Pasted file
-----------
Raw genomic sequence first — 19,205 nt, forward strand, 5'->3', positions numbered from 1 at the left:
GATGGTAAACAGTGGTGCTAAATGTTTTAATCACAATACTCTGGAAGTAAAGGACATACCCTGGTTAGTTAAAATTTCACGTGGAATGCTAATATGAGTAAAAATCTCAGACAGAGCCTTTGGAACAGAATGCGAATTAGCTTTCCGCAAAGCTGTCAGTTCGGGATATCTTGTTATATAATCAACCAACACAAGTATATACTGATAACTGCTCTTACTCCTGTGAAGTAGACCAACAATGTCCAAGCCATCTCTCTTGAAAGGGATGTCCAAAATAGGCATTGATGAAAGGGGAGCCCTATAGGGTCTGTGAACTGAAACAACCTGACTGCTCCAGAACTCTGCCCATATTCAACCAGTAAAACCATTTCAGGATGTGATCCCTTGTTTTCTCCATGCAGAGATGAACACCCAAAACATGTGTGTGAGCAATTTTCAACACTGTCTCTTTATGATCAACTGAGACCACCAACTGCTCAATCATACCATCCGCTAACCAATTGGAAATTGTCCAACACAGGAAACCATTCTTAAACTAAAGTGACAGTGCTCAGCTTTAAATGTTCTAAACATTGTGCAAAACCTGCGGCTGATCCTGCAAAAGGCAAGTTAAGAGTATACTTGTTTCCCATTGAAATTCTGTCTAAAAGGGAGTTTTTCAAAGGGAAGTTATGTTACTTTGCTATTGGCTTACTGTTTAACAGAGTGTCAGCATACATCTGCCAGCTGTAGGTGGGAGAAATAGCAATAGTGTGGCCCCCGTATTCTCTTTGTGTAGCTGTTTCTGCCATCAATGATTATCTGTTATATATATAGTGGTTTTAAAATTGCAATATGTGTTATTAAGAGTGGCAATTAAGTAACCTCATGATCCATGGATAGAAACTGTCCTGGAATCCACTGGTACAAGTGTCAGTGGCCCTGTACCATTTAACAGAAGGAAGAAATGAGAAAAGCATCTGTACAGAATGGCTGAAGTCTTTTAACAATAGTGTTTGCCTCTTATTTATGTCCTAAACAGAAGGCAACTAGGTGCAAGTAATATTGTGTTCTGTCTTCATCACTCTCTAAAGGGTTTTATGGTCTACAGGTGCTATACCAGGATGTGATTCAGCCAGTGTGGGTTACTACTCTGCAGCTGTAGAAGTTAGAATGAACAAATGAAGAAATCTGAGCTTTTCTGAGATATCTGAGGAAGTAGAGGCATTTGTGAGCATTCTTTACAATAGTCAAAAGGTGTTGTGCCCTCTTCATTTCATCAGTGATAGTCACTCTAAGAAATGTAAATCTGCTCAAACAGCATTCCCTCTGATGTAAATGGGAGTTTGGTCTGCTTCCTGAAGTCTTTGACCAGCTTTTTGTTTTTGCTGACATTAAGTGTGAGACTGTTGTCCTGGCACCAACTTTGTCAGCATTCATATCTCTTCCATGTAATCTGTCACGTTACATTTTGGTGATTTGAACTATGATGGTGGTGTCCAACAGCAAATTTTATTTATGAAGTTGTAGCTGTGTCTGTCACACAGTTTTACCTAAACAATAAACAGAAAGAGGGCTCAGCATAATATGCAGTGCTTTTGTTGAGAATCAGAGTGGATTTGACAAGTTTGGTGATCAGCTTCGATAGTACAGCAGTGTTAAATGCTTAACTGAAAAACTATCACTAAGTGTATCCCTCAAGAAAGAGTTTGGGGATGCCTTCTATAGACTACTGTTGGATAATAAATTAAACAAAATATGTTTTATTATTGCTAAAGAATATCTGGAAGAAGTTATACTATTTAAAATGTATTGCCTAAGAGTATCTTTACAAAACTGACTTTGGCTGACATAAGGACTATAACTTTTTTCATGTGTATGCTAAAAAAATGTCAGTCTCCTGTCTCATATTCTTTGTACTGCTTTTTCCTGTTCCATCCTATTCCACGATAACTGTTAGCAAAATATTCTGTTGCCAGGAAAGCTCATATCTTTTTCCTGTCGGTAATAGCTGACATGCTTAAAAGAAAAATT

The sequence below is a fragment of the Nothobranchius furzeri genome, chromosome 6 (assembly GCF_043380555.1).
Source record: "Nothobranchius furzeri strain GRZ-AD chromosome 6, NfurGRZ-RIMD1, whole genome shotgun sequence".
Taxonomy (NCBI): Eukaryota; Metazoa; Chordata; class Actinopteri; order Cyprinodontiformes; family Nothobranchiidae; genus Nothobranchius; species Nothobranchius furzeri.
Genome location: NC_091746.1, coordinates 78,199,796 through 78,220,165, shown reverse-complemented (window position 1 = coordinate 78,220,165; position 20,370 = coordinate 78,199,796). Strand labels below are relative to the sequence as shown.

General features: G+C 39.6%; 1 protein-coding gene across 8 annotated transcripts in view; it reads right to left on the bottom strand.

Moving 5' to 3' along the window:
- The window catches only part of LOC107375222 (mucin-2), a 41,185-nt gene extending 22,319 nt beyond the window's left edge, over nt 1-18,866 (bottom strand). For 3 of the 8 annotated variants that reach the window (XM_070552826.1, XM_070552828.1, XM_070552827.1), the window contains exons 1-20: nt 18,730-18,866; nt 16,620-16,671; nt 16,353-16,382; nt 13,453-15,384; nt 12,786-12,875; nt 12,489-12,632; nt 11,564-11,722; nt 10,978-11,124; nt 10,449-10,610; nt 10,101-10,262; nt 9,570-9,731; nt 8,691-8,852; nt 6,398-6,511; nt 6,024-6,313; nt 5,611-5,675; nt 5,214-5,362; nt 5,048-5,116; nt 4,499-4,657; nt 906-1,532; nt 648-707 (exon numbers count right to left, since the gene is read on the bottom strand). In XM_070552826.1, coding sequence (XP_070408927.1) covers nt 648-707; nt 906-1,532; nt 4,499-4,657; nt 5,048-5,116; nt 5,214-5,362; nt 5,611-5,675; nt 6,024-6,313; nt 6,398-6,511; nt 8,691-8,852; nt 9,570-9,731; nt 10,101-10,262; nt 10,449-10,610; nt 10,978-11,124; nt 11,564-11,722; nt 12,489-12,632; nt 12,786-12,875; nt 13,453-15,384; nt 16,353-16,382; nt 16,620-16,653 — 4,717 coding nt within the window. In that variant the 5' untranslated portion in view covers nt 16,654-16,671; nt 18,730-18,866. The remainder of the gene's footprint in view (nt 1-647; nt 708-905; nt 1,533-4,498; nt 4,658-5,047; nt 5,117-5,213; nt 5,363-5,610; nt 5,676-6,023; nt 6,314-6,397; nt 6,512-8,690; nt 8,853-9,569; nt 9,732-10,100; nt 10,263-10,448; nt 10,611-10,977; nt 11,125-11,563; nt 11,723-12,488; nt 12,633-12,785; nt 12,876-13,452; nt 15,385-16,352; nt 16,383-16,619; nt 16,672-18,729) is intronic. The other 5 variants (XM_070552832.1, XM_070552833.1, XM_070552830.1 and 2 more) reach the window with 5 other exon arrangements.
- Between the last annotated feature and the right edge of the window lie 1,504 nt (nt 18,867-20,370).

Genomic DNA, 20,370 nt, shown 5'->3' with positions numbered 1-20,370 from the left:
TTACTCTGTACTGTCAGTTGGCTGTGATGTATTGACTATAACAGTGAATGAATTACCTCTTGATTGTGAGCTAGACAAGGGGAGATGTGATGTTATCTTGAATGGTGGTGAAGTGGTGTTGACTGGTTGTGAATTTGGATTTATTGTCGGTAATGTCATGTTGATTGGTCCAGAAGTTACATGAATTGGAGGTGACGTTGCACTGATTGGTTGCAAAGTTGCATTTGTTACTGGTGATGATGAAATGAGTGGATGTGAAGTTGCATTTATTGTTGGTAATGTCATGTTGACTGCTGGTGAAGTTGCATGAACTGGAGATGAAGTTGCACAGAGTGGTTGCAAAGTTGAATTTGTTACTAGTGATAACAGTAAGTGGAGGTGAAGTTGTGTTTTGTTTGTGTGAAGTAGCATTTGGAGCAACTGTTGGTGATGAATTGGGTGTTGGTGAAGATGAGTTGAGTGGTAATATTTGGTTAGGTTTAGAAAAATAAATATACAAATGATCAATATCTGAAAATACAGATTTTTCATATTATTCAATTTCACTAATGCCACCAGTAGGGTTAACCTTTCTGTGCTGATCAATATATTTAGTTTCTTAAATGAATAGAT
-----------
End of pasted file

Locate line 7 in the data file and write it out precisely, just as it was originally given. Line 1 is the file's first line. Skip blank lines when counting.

General features: G+C 39.6%; 1 protein-coding gene across 8 annotated transcripts in view; it reads right to left on the bottom strand.